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Responding to Criticism of our Oregon Report

4 min readBy: Joseph Bishop-Henchman

Yesterday we released a report (“The Dam Bursts in the Beaver State: Oregon’s Wave of TaxA tax is a mandatory payment or charge collected by local, state, and national governments from individuals or businesses to cover the costs of general government services, goods, and activities. Increases and New Spending”) criticizing Oregon’s problematic tax increases in its recently passed budget. We noted that Oregon is going beyond closing its budget shortfall and expanding new programs, and that part of its solution was to impose a “millionaires’ tax” of 11%—tied for highest state income tax rate in the country—on income over $250,000, plus a 10.8% rate that kicks in at $125,000. They also didn’t inflationInflation is when the general price of goods and services increases across the economy, reducing the purchasing power of a currency and the value of certain assets. The same paycheck covers less goods, services, and bills. It is sometimes referred to as a “hidden tax,” as it leaves taxpayers less well-off due to higher costs and “bracket creep,” while increasing the government’s spending power. -adjust those brackets. Our analysis concluded that while these increases will close Oregon’s short-term budget shortfall, they will do harm to Oregon’s long-term economic growth.

(At least they didn’t touch Oregon’s status as one of five states with no sales taxA sales tax is levied on retail sales of goods and services and, ideally, should apply to all final consumption with few exemptions. Many governments exempt goods like groceries; base broadening, such as including groceries, could keep rates lower. A sales tax should exempt business-to-business transactions which, when taxed, cause tax pyramiding. . States without a major tax have a dramatic comparative advantage over their neighbors in addition to escape the deadweight loss and administrative complexity associated with a whole other tax.)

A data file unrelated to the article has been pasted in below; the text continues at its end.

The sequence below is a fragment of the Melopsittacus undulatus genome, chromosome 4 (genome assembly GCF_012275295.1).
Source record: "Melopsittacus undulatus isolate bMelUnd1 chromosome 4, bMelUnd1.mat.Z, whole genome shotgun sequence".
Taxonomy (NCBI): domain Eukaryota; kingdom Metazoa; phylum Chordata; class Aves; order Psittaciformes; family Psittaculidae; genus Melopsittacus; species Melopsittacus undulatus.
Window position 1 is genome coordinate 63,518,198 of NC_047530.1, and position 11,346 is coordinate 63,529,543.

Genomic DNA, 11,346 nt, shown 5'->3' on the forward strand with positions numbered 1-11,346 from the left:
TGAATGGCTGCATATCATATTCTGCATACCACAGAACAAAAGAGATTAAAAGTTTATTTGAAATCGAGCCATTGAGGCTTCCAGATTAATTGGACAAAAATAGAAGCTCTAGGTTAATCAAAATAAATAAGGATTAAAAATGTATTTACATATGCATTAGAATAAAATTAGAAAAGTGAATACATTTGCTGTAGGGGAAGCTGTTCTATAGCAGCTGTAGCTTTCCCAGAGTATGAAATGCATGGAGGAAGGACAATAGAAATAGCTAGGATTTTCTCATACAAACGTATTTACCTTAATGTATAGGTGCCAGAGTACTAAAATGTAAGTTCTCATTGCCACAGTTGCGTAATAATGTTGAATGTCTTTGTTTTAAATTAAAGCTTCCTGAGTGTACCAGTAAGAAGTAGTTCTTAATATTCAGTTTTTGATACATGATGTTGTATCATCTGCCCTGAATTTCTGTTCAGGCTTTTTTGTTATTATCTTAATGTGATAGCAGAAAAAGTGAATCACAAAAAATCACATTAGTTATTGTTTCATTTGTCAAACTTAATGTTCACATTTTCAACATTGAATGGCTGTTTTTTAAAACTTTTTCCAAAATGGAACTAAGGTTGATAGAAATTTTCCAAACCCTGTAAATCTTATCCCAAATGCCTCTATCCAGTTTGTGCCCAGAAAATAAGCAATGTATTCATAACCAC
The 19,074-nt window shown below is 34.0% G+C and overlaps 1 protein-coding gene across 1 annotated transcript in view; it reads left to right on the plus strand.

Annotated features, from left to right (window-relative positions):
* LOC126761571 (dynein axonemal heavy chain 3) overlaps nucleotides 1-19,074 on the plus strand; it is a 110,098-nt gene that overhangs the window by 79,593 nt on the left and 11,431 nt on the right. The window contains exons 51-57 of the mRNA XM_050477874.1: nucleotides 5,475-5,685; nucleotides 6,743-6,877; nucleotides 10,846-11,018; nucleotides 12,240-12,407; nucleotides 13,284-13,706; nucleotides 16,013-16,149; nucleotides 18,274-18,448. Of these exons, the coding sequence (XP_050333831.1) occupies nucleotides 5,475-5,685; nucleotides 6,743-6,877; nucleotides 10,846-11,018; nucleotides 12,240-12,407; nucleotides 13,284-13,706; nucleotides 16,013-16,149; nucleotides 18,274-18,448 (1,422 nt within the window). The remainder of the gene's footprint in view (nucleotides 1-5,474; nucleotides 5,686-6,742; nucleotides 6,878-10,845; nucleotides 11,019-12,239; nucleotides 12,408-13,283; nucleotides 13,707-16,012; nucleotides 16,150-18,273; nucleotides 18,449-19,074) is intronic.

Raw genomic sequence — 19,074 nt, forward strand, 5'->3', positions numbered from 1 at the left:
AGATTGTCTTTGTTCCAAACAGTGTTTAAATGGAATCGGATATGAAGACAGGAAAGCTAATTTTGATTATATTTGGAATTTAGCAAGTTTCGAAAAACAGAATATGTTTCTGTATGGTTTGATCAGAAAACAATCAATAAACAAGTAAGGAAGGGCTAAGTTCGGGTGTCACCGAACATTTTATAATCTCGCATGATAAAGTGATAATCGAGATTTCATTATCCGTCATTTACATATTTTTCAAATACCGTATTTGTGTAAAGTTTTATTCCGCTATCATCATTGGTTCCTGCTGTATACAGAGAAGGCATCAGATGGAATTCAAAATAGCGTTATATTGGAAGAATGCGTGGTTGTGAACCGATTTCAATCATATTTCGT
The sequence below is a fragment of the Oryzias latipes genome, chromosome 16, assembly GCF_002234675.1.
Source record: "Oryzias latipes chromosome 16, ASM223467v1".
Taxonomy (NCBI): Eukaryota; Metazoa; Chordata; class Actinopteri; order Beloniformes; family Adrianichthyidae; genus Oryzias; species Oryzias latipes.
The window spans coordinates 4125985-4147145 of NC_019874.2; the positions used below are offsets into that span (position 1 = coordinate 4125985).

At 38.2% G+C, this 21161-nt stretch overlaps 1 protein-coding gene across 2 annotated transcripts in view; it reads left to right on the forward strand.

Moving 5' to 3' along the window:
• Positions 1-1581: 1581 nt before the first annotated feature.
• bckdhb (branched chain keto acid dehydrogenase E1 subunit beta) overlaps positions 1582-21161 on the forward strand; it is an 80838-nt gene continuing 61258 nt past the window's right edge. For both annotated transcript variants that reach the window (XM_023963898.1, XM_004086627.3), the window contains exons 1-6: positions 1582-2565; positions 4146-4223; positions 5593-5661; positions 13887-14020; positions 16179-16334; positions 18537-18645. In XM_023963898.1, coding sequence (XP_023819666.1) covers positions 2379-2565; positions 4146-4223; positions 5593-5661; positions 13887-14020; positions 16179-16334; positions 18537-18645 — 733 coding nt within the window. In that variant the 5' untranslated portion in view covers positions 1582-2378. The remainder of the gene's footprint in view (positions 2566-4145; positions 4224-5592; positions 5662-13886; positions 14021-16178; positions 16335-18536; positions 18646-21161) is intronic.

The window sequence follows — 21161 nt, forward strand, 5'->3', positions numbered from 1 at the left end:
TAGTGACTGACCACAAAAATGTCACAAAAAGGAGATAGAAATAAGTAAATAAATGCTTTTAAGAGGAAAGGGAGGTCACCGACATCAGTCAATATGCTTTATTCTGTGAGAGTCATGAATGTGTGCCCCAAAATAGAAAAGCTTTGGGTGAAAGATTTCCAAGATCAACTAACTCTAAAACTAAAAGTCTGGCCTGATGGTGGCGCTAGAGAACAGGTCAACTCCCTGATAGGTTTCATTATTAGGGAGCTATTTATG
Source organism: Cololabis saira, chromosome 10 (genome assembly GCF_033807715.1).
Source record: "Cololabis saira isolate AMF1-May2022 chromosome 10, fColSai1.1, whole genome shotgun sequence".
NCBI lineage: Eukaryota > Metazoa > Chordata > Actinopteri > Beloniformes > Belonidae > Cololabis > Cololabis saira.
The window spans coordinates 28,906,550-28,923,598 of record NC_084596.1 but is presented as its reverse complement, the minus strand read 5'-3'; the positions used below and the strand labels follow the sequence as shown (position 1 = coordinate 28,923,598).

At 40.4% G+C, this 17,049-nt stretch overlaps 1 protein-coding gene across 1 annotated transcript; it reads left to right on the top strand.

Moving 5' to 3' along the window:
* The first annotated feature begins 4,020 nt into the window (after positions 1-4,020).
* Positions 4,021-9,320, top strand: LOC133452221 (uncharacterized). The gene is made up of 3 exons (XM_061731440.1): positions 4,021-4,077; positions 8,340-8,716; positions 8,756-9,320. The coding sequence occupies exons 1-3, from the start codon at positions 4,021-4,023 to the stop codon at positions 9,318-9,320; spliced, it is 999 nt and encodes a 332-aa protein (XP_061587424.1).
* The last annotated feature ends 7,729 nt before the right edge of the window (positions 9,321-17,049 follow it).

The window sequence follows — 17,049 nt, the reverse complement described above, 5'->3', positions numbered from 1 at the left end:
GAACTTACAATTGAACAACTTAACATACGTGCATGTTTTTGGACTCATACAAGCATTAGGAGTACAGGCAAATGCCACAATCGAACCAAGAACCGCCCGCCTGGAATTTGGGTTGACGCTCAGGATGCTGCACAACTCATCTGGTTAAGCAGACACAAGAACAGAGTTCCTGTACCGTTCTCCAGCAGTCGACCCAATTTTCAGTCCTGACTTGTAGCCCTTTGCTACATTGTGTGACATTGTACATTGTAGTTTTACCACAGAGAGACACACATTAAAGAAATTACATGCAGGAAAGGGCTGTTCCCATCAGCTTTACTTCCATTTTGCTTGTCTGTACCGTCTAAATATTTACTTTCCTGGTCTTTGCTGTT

A response from Charles Sheketoff, executive director of the Oregon Center for Public Policy, appeared in a good piece by John Buhl in State Tax Today (subscription required):

Asked about the report’s claim that the taxes will fund new programs, Sheketoff said that state lawmakers also approved $2 billion in budget cuts.

“People are not happy with the cuts,” Sheketoff said. “My comment to the Tax Foundation is, you show me another $1 billion.”

We’re eager to share our ideas on fundamental tax reform to OCPP and anyone else, and we invite the debate. Identifying cuts in proposed spending is certainly difficult, in part because Oregon has yet to join other states in spending transparency. No doubt there are many important priorities in Oregon’s budget, but the state’s $15.3 billion two-year general fund budget is still a 5.3% increase over the previous budget. And as we noted in our state budgets report in February, many of the cuts are cosmetic or deliberately tough ones to create the impression that only tax increases can balance the budget even after a spending run-up.